4. Send the completed form to the following email address: transgenics@well.ox.ac.uk

Deciding on an appropriate breeding scheme for the production of embryos

We would recommend the use of genetically modified stud males of the particular strain to be imported and the use of wild-type females which can be brought in via commercial suppliers on demand. Embryo donors are typically superovulated as part of the embryo harvest procedure and the efficiency of this superovulation process depends critically upon the strain and the age of the females. The use of wild-type females bought at an appropriate age maximizes the success of the rederivation project by maximizing the embryos yield.

Use of genetically modified females, e.g. for rederiving homozygous lines or lines with multiple transgenes.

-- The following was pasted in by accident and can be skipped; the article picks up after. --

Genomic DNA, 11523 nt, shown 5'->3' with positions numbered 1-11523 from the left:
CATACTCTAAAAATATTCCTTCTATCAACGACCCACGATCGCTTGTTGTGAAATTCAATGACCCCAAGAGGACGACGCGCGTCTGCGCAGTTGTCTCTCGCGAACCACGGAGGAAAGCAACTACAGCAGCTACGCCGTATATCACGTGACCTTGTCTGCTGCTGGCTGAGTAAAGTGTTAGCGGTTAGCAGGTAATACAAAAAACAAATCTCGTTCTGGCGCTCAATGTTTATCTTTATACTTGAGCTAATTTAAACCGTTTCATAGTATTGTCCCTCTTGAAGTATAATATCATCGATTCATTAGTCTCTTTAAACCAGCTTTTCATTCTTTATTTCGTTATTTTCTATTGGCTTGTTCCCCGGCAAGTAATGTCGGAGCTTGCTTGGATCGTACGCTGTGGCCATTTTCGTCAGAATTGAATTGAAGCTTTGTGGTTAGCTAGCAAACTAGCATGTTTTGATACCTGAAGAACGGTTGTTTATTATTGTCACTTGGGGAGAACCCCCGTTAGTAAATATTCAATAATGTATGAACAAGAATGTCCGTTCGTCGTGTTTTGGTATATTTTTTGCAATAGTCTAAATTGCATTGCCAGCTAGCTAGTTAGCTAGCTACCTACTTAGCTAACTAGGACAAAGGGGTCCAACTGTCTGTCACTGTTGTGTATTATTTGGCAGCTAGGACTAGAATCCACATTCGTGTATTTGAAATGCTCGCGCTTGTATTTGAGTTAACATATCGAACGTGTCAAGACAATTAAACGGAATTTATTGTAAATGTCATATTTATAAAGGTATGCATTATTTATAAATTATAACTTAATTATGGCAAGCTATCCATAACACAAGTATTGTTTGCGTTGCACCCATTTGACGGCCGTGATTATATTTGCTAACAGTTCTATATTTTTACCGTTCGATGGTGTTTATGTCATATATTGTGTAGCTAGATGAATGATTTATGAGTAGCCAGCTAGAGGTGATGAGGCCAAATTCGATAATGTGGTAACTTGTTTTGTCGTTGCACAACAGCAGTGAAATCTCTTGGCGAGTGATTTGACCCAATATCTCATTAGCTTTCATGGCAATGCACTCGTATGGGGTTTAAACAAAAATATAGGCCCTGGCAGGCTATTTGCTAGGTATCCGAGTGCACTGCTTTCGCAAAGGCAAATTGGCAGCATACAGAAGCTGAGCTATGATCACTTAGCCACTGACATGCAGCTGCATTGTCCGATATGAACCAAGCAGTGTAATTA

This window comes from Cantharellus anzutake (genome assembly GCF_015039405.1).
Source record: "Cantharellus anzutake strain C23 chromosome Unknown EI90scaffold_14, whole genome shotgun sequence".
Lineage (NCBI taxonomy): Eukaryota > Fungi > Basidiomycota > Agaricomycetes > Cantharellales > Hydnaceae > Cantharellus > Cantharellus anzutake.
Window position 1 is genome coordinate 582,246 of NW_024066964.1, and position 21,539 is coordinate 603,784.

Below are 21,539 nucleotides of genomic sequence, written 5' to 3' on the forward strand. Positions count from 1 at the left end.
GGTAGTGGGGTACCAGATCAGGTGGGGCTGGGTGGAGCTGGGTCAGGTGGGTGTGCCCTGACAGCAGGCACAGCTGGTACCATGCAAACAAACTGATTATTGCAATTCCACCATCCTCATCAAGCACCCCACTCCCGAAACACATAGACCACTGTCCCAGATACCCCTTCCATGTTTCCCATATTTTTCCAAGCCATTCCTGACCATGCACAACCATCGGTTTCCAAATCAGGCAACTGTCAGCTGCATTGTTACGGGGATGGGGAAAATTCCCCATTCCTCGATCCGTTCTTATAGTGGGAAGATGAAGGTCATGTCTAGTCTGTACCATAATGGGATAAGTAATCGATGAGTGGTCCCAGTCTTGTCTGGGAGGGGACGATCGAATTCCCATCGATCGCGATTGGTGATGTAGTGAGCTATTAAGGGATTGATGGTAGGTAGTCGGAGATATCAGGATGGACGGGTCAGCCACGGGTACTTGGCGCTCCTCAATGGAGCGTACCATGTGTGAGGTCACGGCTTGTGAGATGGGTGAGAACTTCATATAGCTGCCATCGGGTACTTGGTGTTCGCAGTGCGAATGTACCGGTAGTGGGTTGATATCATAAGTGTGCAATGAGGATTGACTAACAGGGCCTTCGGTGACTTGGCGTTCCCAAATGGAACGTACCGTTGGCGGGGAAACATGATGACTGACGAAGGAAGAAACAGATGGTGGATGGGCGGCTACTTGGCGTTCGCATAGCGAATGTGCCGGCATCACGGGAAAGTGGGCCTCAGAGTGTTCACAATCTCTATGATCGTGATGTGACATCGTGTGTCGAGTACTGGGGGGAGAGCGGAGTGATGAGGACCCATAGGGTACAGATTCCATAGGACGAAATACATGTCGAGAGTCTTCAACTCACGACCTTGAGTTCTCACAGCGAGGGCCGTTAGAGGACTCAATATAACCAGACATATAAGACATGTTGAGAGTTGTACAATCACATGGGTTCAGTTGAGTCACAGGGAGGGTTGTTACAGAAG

Homozygous lines or lines which harbor multiple transgenes or modified loci can be rederived through the use of appropriately aged genetically modified females which will be mated with genetically modified studs. The superovulation process works efficiently with immature mice and subsequently breeding boxes to generate the required females will be needed. If the efficiency of embryo production is low (which is frequently the case with genetically modified in-bred females), the rederivation process may require several sessions which thus require several experimental groups of appropriately aged females.

For single locus homozygous strains, it is recommended to use these studs with wild-type females to obtain heterozygous embryos and to breed back to homozygosity once the strain is rederived.

Where genetically modified females are to be used, it is essential to discuss this matter with the Wellcome Trust Centre for Human Genetics Transgenic Core prior to project commencement.

Minimum numbers of animals required to commence a rederivation experiment